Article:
- The Washington Times - Monday, December 31, 2001

It was hardly a defensive gem loosely defended might be the best term to describe yesterday's 5-5 overtime draw at MCI Center between the Carolina Hurricanes and Washington Capitals.

Highly contested is another term that could be used because it involved a possible four-point turn in the standings between two teams that have battled for the Southeast Division lead for the past three seasons.

In the end, the teams remained right where they started, the Hurricanes 11 points in front of the Caps. The Caps lead the season series 2-1-1 and Washington still owns three games in hand.

"I felt like we could have got two points out of this game," said defenseman Sergei Gonchar, who had two goals. But the Caps had to rally from two-goal deficits three times to finally pull into the lead, only to see the visitors rally in the third period to gain the tie.

"We played very hard and we were behind in the first period but we were fighting hard," Gonchar said. "In my opinion, we should have won this game."

But nine minutes into the first period Washington was down 3-1. Starting goalie Craig Billington, who did not appear to be at fault for any of the first three goals, was replaced by Olie Kolzig in an effort to shake things up. It worked to the extent Washington rallied to take a 5-4 lead into the third period, however, there were defensive lapses that allowed the Hurricanes to grab the important road point.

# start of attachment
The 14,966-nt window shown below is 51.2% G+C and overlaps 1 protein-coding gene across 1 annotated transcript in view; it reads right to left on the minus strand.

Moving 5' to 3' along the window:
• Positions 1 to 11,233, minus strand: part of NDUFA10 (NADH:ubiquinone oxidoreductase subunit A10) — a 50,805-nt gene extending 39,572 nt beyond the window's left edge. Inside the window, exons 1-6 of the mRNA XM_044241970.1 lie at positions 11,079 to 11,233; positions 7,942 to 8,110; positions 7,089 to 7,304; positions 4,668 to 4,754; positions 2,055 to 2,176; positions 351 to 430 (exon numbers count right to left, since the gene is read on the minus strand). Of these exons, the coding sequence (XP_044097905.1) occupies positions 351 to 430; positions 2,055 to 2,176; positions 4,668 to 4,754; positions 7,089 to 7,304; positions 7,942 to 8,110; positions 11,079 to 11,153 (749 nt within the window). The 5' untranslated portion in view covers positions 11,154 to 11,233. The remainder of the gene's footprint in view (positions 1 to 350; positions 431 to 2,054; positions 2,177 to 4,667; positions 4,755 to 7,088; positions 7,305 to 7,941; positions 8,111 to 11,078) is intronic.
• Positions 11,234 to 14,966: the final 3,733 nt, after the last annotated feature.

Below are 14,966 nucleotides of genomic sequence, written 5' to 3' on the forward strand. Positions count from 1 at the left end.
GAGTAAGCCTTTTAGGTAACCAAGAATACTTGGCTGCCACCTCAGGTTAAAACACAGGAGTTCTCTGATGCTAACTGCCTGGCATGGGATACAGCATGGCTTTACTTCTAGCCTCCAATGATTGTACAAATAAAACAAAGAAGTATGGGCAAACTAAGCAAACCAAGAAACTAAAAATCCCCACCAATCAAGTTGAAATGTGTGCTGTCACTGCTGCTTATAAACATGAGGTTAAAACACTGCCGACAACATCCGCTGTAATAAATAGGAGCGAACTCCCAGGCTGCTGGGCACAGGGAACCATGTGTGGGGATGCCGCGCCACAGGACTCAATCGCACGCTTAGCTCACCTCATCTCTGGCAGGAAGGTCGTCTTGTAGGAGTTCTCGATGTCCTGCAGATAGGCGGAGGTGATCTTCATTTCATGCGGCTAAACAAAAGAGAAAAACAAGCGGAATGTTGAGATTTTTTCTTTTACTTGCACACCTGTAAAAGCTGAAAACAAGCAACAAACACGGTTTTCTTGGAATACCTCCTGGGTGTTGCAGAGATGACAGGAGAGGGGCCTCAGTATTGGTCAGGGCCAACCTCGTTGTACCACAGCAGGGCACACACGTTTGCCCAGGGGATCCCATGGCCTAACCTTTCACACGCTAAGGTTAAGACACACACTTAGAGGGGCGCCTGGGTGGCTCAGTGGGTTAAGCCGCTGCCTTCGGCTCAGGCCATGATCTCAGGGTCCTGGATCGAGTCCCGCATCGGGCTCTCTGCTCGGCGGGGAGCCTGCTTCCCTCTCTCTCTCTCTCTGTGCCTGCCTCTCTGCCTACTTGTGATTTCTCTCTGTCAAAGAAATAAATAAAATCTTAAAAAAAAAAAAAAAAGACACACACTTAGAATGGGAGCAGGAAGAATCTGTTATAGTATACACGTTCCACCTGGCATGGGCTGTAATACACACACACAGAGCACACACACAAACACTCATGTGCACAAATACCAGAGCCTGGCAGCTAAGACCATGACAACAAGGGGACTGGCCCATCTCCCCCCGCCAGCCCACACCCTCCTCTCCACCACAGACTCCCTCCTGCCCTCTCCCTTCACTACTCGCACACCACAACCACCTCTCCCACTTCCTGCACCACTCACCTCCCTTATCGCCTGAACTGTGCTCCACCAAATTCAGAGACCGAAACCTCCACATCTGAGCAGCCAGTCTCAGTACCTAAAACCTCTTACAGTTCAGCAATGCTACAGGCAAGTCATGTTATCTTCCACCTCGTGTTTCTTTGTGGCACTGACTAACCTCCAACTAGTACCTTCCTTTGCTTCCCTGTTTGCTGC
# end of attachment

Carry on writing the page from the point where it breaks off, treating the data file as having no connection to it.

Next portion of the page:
For instance, center Rod Brind'Amour was alone at the right side of the net and unchallenged with less than four minutes left in regulation. He shot from behind the goal line, hoping to bank the puck off Kolzig's back. And because nobody was checking him, he had no problem teeing up the puck and scoring.

"Carolina is a good team and they hung around and got a lucky bounce and managed to come out with a point," coach Ron Wilson said. "I was really happy with how hard we battled through the whole game. Despite being down a couple goals at times we kept on battling. We showed a lot of character. We never gave up."

Both teams had excellent opportunities to score even more: Carolina failed to score with a two-man advantage of 1:02, the Caps didn't get a goal when they had a similar situation for nearly two minutes. Washington's kill was truly impressive because two of the team's top penalty-killers, Adam Oates and Ken Klee, were the penalized individuals.

Washington thought it had pushed through a score during its try with the advantage but a goal by Jaromir Jagr was disallowed when the wing was charged with deliberately kicking the puck into the net.

"I didn't think I kicked it in," said Jagr, who had three assists and played well for the second game in a row. "The pass [from Peter Bondra] went in front of me and hit my skate and went in. I didn't kick it."

Besides Gonchar's pair, the Caps got goals from Bondra, Chris Simon and Andrei Nikolishin.

"We had a real bad start," Jagr acknowledged. "Certainly we had a chance to win the game, we came back and were up 5-4. Then they tied the game. It was a pretty exciting game and I think a point is good for both teams.

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